In re Interest of Clifford M. et al.

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In re Interest of Clifford M. et al.

Caselaw No.
258 Neb. 800
Filed on
Friday, February 11, 2000


SUMMARY: A denial of a motion to dismiss the motion for termination of parental rights and of a motion for visitation is not a final order the can be directly appealed, because the denial does not affect substantial rights.

Clifford (DOB 2/17/1990), Collette (DOB 2/1/1992) and Chelsea (DOB 12/28/1992) were adjudicated in the juvenile court on November 10, 1994, based on findings that the children were subjected to sexual and physical abuse by their mother, Suzette, and Suzette’s boyfriend. Suzette was subject to a rehabilitation plan that included participation in a program designed for families affected by sexual abuse. The program required that Suzette admit to sexually abusing her children; Suzette refused, and was denied admission to the group. The juvenile court terminated Suzette’s parental rights, but this termination was reversed by the Court of Appeals because it was based on the requirement that Suzette admit to sexual abuse, which violated the 5th Amendment self-incrimination clause. On remand, the juvenile court dismissed the first motion to terminate Suzette’s parental rights. On July 1, 1998, the State filed a second motion to terminate Suzette’s parental rights. Suzette filed a motion to dismiss the second motion to terminate her parental rights on the ground that the motion to terminate was based on a retroactive application of a statutory amendment. Suzette also moved for visitation with her children. The juvenile court denied both motions, and Suzette appealed the denial.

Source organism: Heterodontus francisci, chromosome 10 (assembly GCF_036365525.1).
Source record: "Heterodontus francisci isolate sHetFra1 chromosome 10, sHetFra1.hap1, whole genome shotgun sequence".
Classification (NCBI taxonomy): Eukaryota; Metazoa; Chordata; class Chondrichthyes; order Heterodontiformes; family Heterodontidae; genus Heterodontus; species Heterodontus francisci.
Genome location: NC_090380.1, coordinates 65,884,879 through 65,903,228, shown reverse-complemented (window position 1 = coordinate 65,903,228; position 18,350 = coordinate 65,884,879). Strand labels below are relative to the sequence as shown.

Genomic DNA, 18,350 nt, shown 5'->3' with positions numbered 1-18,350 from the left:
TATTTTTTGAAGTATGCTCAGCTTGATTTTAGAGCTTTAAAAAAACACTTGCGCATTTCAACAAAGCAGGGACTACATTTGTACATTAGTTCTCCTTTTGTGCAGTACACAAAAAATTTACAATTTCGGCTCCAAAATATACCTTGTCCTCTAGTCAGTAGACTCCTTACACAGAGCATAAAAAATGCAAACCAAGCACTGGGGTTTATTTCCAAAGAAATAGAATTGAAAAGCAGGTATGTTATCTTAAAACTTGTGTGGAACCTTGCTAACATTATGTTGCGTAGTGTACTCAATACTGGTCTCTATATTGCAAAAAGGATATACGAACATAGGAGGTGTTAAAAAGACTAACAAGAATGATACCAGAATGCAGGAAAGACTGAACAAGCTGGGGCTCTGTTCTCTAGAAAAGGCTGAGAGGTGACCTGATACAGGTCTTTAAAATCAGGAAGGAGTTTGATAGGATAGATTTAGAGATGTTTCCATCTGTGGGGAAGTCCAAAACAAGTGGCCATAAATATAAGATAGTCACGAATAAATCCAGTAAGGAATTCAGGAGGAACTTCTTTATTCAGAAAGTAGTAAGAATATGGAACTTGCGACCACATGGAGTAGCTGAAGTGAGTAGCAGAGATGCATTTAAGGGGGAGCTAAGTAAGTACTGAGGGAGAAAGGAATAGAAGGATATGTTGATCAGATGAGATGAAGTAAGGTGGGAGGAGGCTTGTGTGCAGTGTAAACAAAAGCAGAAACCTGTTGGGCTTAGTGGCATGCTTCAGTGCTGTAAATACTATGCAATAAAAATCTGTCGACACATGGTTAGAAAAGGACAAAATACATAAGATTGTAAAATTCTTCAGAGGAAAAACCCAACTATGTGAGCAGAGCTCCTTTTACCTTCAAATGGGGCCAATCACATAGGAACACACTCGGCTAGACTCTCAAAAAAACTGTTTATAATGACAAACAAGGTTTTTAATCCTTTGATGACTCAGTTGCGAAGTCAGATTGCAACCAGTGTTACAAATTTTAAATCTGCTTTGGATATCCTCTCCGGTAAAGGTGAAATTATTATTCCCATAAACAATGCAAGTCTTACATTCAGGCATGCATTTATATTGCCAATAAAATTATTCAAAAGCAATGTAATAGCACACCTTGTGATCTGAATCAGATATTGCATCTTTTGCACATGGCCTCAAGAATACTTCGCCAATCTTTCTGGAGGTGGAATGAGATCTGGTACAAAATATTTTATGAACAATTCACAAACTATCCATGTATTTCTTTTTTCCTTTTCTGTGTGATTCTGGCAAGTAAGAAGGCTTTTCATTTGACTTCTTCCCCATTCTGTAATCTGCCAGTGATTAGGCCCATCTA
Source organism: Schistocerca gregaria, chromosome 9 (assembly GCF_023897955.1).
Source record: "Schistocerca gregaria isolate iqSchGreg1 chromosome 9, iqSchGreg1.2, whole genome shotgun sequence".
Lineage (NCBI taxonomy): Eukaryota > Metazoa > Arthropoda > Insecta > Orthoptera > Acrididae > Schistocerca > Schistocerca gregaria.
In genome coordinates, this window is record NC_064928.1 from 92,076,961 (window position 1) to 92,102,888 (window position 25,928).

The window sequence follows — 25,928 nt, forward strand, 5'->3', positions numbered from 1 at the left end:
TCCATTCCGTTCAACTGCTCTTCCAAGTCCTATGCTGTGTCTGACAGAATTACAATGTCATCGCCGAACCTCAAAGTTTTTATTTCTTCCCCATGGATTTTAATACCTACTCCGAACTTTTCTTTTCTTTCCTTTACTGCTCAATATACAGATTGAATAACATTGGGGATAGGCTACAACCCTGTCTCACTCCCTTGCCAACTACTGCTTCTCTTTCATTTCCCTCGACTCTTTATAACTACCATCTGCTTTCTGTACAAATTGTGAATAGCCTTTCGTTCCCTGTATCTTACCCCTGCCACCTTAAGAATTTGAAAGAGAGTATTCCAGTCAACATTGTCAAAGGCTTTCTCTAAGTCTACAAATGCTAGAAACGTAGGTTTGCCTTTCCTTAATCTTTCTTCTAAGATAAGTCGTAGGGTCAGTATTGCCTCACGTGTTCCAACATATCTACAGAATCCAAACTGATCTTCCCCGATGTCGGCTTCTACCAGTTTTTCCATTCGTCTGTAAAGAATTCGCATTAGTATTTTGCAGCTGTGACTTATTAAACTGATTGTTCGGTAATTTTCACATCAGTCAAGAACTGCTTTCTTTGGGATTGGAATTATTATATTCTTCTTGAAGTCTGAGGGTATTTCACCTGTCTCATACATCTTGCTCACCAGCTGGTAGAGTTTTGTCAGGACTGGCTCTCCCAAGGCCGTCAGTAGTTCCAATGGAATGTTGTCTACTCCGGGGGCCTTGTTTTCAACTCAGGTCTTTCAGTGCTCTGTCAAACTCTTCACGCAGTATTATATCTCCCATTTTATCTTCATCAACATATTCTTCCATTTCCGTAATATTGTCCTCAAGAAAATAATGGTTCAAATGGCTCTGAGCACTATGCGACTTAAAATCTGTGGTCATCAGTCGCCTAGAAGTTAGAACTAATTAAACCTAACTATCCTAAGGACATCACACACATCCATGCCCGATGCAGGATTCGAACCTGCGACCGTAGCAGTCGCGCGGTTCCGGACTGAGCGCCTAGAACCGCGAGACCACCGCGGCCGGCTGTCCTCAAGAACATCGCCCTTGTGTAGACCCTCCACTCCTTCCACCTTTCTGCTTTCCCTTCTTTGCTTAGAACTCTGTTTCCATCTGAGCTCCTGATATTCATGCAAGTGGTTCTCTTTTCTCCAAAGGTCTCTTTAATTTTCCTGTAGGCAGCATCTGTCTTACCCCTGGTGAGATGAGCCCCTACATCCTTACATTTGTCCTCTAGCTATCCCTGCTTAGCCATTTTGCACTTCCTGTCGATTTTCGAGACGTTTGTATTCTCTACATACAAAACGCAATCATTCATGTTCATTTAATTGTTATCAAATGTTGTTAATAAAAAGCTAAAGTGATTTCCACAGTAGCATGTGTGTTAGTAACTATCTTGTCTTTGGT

The Nebraska Supreme Court held they did not possess jurisdiction to hear the appeal, because the denial of the motions is not a final order. The Court noted that, following the denial of the motions, Suzette was still subject to the terms of the rehabilitation plan and the stated permanency objection remained reunification. Suzette could still contest the motion to terminate her parental rights at the termination hearing by showing she had rehabilitated herself and achieved permanency. Additionally, the denial of the motion for visitation did not amount to termination of her parental rights because Suzette’s rehabilitation did not hinge solely on whether she engaged in visitation with her children. Suzette’s rehabilitation remained in her own hands.